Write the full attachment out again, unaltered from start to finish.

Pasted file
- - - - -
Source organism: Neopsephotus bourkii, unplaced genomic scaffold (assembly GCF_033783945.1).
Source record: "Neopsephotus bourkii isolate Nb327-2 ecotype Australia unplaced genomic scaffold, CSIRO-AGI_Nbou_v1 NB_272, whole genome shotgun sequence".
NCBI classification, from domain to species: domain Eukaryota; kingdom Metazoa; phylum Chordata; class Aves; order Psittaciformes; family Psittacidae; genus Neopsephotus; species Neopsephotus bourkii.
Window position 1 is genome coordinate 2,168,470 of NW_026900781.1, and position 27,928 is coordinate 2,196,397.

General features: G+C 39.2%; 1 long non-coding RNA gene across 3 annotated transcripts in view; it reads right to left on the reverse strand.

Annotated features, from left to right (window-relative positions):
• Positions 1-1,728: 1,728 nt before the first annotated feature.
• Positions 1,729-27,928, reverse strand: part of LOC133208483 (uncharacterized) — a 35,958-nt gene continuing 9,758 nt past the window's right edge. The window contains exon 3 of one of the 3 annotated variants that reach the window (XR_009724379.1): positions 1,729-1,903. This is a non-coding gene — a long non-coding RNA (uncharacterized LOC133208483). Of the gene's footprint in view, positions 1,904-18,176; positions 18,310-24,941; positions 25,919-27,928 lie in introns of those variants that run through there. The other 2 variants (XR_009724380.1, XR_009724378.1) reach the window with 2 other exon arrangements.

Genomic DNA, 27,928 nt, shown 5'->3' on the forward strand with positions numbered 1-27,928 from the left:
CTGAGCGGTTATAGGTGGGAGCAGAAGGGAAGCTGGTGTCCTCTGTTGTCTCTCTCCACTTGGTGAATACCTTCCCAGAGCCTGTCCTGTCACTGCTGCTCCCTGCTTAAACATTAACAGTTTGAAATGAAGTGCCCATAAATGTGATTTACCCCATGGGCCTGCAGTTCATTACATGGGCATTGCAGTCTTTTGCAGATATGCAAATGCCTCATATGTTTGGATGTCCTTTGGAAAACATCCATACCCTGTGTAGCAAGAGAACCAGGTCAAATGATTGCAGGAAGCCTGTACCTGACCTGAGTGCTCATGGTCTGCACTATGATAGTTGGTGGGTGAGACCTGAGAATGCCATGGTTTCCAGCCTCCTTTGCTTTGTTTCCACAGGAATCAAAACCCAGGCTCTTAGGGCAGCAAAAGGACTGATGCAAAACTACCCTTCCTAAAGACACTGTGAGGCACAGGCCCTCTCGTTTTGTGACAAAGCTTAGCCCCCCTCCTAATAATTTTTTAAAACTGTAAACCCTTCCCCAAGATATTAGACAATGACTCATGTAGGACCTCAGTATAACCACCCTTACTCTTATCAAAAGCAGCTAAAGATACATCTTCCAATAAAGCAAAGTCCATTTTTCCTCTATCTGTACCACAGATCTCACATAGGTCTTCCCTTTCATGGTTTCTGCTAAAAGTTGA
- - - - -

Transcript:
Source organism: Neopsephotus bourkii, unplaced genomic scaffold (assembly GCF_033783945.1).
Source record: "Neopsephotus bourkii isolate Nb327-2 ecotype Australia unplaced genomic scaffold, CSIRO-AGI_Nbou_v1 NB_272, whole genome shotgun sequence".
NCBI classification, from domain to species: domain Eukaryota; kingdom Metazoa; phylum Chordata; class Aves; order Psittaciformes; family Psittacidae; genus Neopsephotus; species Neopsephotus bourkii.
Window position 1 is genome coordinate 2,168,470 of NW_026900781.1, and position 27,928 is coordinate 2,196,397.

General features: G+C 39.2%; 1 long non-coding RNA gene across 3 annotated transcripts in view; it reads right to left on the reverse strand.

Annotated features, from left to right (window-relative positions):
• Positions 1-1,728: 1,728 nt before the first annotated feature.
• Positions 1,729-27,928, reverse strand: part of LOC133208483 (uncharacterized) — a 35,958-nt gene continuing 9,758 nt past the window's right edge. The window contains exon 3 of one of the 3 annotated variants that reach the window (XR_009724379.1): positions 1,729-1,903. This is a non-coding gene — a long non-coding RNA (uncharacterized LOC133208483). Of the gene's footprint in view, positions 1,904-18,176; positions 18,310-24,941; positions 25,919-27,928 lie in introns of those variants that run through there. The other 2 variants (XR_009724380.1, XR_009724378.1) reach the window with 2 other exon arrangements.

Genomic DNA, 27,928 nt, shown 5'->3' on the forward strand with positions numbered 1-27,928 from the left:
CTGAGCGGTTATAGGTGGGAGCAGAAGGGAAGCTGGTGTCCTCTGTTGTCTCTCTCCACTTGGTGAATACCTTCCCAGAGCCTGTCCTGTCACTGCTGCTCCCTGCTTAAACATTAACAGTTTGAAATGAAGTGCCCATAAATGTGATTTACCCCATGGGCCTGCAGTTCATTACATGGGCATTGCAGTCTTTTGCAGATATGCAAATGCCTCATATGTTTGGATGTCCTTTGGAAAACATCCATACCCTGTGTAGCAAGAGAACCAGGTCAAATGATTGCAGGAAGCCTGTACCTGACCTGAGTGCTCATGGTCTGCACTATGATAGTTGGTGGGTGAGACCTGAGAATGCCATGGTTTCCAGCCTCCTTTGCTTTGTTTCCACAGGAATCAAAACCCAGGCTCTTAGGGCAGCAAAAGGACTGATGCAAAACTACCCTTCCTAAAGACACTGTGAGGCACAGGCCCTCTCGTTTTGTGACAAAGCTTAGCCCCCCTCCTAATAATTTTTTAAAACTGTAAACCCTTCCCCAAGATATTAGACAATGACTCATGTAGGACCTCAGTATAACCACCCTTACTCTTATCAAAAGCAGCTAAAGATACATCTTCCAATAAAGCAAAGTCCATTTTTCCTCTATCTGTACCACAGATCTCACATAGGTCTTCCCTTTCATGGTTTCTGCTAAAAGTTGA